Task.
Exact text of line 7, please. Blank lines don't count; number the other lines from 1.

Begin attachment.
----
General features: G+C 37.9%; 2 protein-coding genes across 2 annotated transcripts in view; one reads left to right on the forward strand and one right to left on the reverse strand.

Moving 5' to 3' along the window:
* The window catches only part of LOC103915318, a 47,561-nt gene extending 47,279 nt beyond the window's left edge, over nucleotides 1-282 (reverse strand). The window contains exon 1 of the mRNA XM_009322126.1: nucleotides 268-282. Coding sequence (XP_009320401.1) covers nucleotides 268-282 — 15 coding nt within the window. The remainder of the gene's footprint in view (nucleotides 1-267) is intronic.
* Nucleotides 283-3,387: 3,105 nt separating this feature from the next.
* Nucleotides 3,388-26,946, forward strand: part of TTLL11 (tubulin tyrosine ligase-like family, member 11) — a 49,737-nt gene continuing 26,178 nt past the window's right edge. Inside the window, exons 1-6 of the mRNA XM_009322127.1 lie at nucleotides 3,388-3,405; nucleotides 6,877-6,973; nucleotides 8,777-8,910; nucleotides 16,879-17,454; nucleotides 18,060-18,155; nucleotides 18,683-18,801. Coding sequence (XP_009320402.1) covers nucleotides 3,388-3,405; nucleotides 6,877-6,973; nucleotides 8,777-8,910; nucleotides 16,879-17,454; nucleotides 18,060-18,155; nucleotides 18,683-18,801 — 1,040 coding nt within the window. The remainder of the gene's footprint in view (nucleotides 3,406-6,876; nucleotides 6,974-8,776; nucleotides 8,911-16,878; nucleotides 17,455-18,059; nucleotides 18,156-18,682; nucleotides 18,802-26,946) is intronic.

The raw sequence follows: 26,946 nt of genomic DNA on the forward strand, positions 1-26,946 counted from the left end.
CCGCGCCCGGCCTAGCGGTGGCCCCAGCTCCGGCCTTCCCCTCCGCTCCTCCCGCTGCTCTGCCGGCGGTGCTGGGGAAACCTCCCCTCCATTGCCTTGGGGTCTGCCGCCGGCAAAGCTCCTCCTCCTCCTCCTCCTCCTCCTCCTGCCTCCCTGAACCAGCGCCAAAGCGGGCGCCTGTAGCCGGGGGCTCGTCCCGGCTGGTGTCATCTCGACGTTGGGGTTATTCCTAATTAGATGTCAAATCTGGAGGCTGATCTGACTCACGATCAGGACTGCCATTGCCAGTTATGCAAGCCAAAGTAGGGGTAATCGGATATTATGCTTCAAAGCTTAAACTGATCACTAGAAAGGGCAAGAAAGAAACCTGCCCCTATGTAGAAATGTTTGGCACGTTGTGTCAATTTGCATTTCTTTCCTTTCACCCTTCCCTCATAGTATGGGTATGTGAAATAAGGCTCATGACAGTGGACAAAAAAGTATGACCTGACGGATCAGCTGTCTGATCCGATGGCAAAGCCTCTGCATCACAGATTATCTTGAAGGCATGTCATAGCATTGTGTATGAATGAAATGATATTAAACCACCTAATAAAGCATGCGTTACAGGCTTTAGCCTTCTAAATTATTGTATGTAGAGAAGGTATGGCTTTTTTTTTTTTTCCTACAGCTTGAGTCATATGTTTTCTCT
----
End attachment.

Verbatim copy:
CCGCGCCCGGCCTAGCGGTGGCCCCAGCTCCGGCCTTCCCCTCCGCTCCTCCCGCTGCTCTGCCGGCGGTGCTGGGGAAACCTCCCCTCCATTGCCTTGGGGTCTGCCGCCGGCAAAGCTCCTCCTCCTCCTCCTCCTCCTCCTCCTGCCTCCCTGAACCAGCGCCAAAGCGGGCGCCTGTAGCCGGGGGCTCGTCCCGGCTGGTGTCATCTCGACGTTGGGGTTATTCCTAATTAGATGTCAAATCTGGAGGCTGATCTGACTCACGATCAGGACTGCCATTGCCAGTTATGCAAGCCAAAGTAGGGGTAATCGGATATTATGCTTCAAAGCTTAAACTGATCACTAGAAAGGGCAAGAAAGAAACCTGCCCCTATGTAGAAATGTTTGGCACGTTGTGTCAATTTGCATTTCTTTCCTTTCACCCTTCCCTCATAGTATGGGTATGTGAAATAAGGCTCATGACAGTGGACAAAAAAGTATGACCTGACGGATCAGCTGTCTGATCCGATGGCAAAGCCTCTGCATCACAGATTATCTTGAAGGCATGTCATAGCATTGTGTATGAATGAAATGATATTAAACCACCTAATAAAGCATGCGTTACAGGCTTTAGCCTTCTAAATTATTGTATGTAGAGAAGGTATGGCTTTTTTTTTTTTTCCTACAGCTTGAGTCATATGTTTTCTCT